Polygraph & Criminal Investigation

Polygraph examinations are considered helpful in criminal investigations and ultimately, in determining culpability when it comes to a commission of an offense. This is because polygraph examinations are said to insure whether or not the person put under said examination is telling the truth or not. One of the major arguments in favor of the effectiveness of polygraph examinations is the fact that said examination is able to determine whether or not the person put under said test is deceiving the examiner. The polygraph examination is said to detect bodily changes that are connected with dishonesty and deception.

However, regardless of said fact, polygraph examinations are not universally accepted as valid and reliable. Courts generally refuse to grant credence upon the results of polygraph exams because the accuracy of said results has not yet been conclusively proven. The principle behind the use of polygraph examinations in aiding in criminal investigation is that anxiety is most often caused by an attempt to lie or deceive a person. This is linked to the detail that anxiety is detected by polygraph examinations.

However, like what is mentioned above, polygraph is not relied upon generally because its results cannot be considered as absolutely true or accurate as there are other factors and circumstances, other than lying, which can make a person anxious or nervous. The Computer Voice Stress Analyzer offers the same assistance as that promised by the polygraph examination. As has been stated, “The body has two nervous systems, the Central Nervous System and the Autonomic Nervous System. The Central system can be considered as concerning itself with those physical and sensory functions which occur at, or above the threshold of awareness” (Flood).

Said nervous systems, which are affected heavily by a person’s attempt to deceive is said to be monitored through the Computer Voice Stress Analyzer. The data provided by this system is the change in the voice of the person being examined, this change is said to have a relation as to whether or not the person is lying. However, the data coming from the CVSA, standing alone, cannot be considered as reliable when it comes to solving criminal investigations. Insuring the integrity of the crime scene is an important matter as regards collection and preservation of material evidence recovered in relation to the crime that has just been committed.

In line with this objective, crime investigators take safety measures when it comes to collecting evidence from the crime scene. Firstly, only a number of police officers should be allowed in the crime scene so as to insure orderly observation of the crime scene and collection of material evidence. As correctly pointed out, The officer should keep notes on the significant times involved in responding to the crime scene […] An effort must be made to disturb things as little as possible in assessing the situation.

Particular attention should be paid to the floor since this is the most common repository for evidence and it poses the greatest potential for contamination. […] Some things the officer should note include: the condition of the doors, windows, and lighting (both natural and manmade); if there are any odors present; if there are any signs of activity; how EMS or fire personnel have altered the scene; anything essential about the suspect […] and anything essential about the victim. Once the scene has been stabilized, the scene and any other areas which may yield valuable evidence (driveways, surrounding yards, pathways, etc.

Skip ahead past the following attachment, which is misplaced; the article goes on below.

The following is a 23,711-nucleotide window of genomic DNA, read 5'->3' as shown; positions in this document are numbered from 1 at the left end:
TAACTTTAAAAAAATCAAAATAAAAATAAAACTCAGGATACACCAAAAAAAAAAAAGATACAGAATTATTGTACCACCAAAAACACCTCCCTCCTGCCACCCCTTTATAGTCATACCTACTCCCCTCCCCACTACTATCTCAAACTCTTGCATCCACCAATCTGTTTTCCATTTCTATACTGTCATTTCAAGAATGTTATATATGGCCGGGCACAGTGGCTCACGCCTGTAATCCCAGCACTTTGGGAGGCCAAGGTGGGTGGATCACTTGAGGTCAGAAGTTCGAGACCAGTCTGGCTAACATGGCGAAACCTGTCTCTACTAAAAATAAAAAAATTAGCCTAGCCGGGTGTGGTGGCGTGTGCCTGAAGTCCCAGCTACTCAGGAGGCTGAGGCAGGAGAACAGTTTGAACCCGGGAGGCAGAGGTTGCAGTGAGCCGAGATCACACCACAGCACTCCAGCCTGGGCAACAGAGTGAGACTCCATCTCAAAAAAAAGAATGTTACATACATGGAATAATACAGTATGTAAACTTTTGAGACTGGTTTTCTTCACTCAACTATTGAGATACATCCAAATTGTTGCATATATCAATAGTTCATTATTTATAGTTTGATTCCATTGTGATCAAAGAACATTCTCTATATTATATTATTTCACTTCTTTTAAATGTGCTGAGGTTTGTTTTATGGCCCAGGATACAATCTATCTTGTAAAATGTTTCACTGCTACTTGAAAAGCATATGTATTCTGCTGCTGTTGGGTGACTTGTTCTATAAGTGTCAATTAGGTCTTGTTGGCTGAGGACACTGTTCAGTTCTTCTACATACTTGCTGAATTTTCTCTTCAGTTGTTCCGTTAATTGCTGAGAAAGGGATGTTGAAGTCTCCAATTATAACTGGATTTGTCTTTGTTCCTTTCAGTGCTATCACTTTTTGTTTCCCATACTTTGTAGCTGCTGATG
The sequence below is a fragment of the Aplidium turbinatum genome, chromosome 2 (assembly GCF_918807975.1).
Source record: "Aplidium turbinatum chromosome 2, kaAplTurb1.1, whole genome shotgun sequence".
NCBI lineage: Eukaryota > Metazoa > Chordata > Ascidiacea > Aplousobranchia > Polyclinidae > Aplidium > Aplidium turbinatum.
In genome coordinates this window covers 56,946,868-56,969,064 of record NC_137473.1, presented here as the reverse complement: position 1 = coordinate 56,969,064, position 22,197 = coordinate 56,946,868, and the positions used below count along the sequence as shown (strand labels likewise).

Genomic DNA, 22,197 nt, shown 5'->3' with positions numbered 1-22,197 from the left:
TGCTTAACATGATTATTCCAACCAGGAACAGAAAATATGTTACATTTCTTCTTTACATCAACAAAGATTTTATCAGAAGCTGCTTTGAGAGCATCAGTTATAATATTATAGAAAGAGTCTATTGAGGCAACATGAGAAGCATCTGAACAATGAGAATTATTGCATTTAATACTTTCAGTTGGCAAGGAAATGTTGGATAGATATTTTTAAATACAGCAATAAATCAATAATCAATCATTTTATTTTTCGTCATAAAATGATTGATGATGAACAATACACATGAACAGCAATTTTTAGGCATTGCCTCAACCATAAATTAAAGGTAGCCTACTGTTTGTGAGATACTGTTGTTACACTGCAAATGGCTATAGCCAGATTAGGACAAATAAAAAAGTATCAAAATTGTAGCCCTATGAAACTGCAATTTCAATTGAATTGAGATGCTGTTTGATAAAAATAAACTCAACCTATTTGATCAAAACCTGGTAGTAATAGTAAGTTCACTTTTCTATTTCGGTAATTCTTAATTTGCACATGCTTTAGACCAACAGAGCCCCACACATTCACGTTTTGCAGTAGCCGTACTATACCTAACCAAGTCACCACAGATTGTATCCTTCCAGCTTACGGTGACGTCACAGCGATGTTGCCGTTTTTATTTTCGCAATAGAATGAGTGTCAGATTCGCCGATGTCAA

) should be roped off to prevent unauthorized people from entering the area and potentially contaminating it (Schiro). The things abovementioned are only a few of the things that police officers should keep in mind when it comes to gathering evidence from the crime scene. After the evidence have been gathered, the same are placed in secured containers in order for them not to be contaminated before they are presented for examination. Latent fingerprints are also helpful in determining culpability for the commission of a crime.

Due to fingerprints found on the scene crime, it is easier to pinpoint the author of the crime that has been committed. Processes for enhancing latent fingerprints are employed in order to view more clearly the fingerprints collected. Initially, this is what is done by investigators, First of all, a very careful visual examination for latent prints must be made using oblique lighting (shining a flashlight flat across the surface), then direct reflected lighting (looking for prints in the glare of reflected light on the surface).

Any prints visible under either of these methods should be photographed prior to any development methods. Next, a fluorescent examination of the surface may be performed for prints with inherent luminescence, followed by photography if prints are found (“Enhancement of Latent Prints”). So also, investigators resort to use of chemicals or black powders in order to further enhance latent fingerprints. After said steps, the fingerprints printed by the use of processes, shall then be examined and will be compared to fingerprints on file in order to determine culpability for the offense committed.

If the fingerprints found on the crime scene matches with that of a certain person, then said person shall be further investigated as regards his participation in the commission of the crime. REFERENCE Patrick Flood, “Computer Voice Stress Analyzer”, <http://www. caseassist. com/deception. htm> George Schiro, “Protecting The Crime Scene”, http://www. crime-scene-investigator. net/evidenc1. html “Enhancement of Latent Prints In Blood”, <http://www. redwop. com/minutiae. asp? action=showArticle&ID=231> “Latent Print Powders”, <http://www. redwop. com/minutiae. asp? action=showArticle&ID=247>